Why Varivax (from Children’s Hospital of Philadelphia)
What is chickenpox?
Chickenpox is an infection caused by the varicella virus, and it is highly contagious. It can spread in one of three ways: by coughing or sneezing, physical contact with broken blisters, or by virus particles from the blisters that are sprayed in the air. The rash of chickenpox begins as red bumps that turn into blisters that cover the entire body. As many as 300-500 blisters can occur during a single infection.
Chickenpox is usually a relatively benign infection. However, chickenpox infections can have severe complications. About 1 of every 1,000 children infected with varicella will develop severe pneumonia (infection of the lungs) or encephalitis (infection of the brain). In addition, about 1of every 50 women infected with varicella during their pregnancy will deliver children with birth defects. These birth defects include mental retardation and shortened or atrophied limbs. Finally, a bacterium called Group A streptococcus, commonly known as “flesh-eating” bacteria, can enter through the skin during a varicella infection and cause severe, and sometimes fatal, disease.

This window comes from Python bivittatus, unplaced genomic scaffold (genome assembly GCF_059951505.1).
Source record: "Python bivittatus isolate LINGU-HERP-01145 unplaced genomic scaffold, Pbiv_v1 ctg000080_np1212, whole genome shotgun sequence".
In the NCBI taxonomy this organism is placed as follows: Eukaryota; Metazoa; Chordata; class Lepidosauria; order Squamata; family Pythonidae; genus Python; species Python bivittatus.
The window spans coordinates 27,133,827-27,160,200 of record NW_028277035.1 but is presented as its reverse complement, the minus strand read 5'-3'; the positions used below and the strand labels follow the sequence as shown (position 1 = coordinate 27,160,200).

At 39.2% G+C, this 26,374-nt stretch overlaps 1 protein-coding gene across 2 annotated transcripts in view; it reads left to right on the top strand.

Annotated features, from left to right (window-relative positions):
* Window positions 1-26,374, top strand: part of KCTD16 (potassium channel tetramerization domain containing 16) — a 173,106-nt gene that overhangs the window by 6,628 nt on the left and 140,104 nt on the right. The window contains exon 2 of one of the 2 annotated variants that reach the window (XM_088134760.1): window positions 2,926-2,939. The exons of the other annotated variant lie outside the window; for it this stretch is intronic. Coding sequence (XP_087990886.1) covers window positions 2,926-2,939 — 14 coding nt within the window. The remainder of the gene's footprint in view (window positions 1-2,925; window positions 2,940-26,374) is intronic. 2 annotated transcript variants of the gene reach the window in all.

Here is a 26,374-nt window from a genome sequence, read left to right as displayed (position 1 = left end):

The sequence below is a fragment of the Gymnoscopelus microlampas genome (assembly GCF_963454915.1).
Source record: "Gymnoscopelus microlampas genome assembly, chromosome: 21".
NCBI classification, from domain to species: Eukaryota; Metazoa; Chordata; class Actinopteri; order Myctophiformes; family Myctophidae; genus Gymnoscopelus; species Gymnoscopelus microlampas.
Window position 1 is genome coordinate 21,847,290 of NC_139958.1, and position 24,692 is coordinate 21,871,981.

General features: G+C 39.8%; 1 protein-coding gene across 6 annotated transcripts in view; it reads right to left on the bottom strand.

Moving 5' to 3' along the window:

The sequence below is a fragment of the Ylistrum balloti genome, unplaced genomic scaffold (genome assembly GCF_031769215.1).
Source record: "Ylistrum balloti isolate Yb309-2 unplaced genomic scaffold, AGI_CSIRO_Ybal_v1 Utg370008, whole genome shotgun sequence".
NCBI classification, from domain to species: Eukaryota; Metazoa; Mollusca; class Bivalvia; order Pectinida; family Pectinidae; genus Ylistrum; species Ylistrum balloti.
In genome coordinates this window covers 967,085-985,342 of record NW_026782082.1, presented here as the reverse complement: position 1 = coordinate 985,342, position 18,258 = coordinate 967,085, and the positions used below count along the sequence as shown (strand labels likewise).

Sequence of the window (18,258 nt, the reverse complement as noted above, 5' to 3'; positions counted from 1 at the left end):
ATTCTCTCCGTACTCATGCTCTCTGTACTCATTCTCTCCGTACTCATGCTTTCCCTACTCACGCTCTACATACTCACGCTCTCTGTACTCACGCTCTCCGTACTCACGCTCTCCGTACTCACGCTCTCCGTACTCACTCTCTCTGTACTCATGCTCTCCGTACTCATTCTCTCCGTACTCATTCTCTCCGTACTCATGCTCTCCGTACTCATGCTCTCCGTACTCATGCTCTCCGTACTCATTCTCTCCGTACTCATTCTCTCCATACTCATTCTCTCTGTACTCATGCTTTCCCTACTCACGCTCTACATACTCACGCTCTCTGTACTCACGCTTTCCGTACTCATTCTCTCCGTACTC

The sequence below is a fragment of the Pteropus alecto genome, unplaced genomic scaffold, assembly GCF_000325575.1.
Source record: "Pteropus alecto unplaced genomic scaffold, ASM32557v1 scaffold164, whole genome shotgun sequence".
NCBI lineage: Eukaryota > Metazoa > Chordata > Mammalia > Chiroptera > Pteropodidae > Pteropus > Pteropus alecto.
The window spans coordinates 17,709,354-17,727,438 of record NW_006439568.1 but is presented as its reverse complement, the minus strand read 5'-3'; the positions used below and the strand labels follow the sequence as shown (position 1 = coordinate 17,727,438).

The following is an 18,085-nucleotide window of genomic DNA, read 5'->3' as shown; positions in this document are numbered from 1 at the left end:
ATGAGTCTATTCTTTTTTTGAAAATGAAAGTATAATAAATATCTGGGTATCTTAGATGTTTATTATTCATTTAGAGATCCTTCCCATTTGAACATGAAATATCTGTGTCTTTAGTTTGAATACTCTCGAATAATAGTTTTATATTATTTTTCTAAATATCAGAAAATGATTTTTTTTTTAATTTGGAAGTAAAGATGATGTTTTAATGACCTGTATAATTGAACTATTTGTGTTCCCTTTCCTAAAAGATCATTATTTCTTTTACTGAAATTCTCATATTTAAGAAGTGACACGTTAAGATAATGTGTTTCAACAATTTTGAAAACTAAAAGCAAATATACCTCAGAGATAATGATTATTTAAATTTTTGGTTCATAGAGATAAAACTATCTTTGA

How contagious is chickenpox?
Chickenpox is very contagious. If 100 people are sitting in a room together for several hours talking and one of them has chickenpox and the other 99 have never been infected with chickenpox or vaccinated with the chickenpox vaccine, about 85 of the remaining 99 will get chickenpox.
Who should get the chickenpox vaccine?
The varicella vaccine is given to children between 12 and 15 months and again between 4 and 6 years of age. Children, adolescents and young adults who have received only one dose should get a second dose. For previously unimmunized adolescents (13 to 18 years old) or adults, the vaccine is given as a series of two shots, separated by four to eight weeks.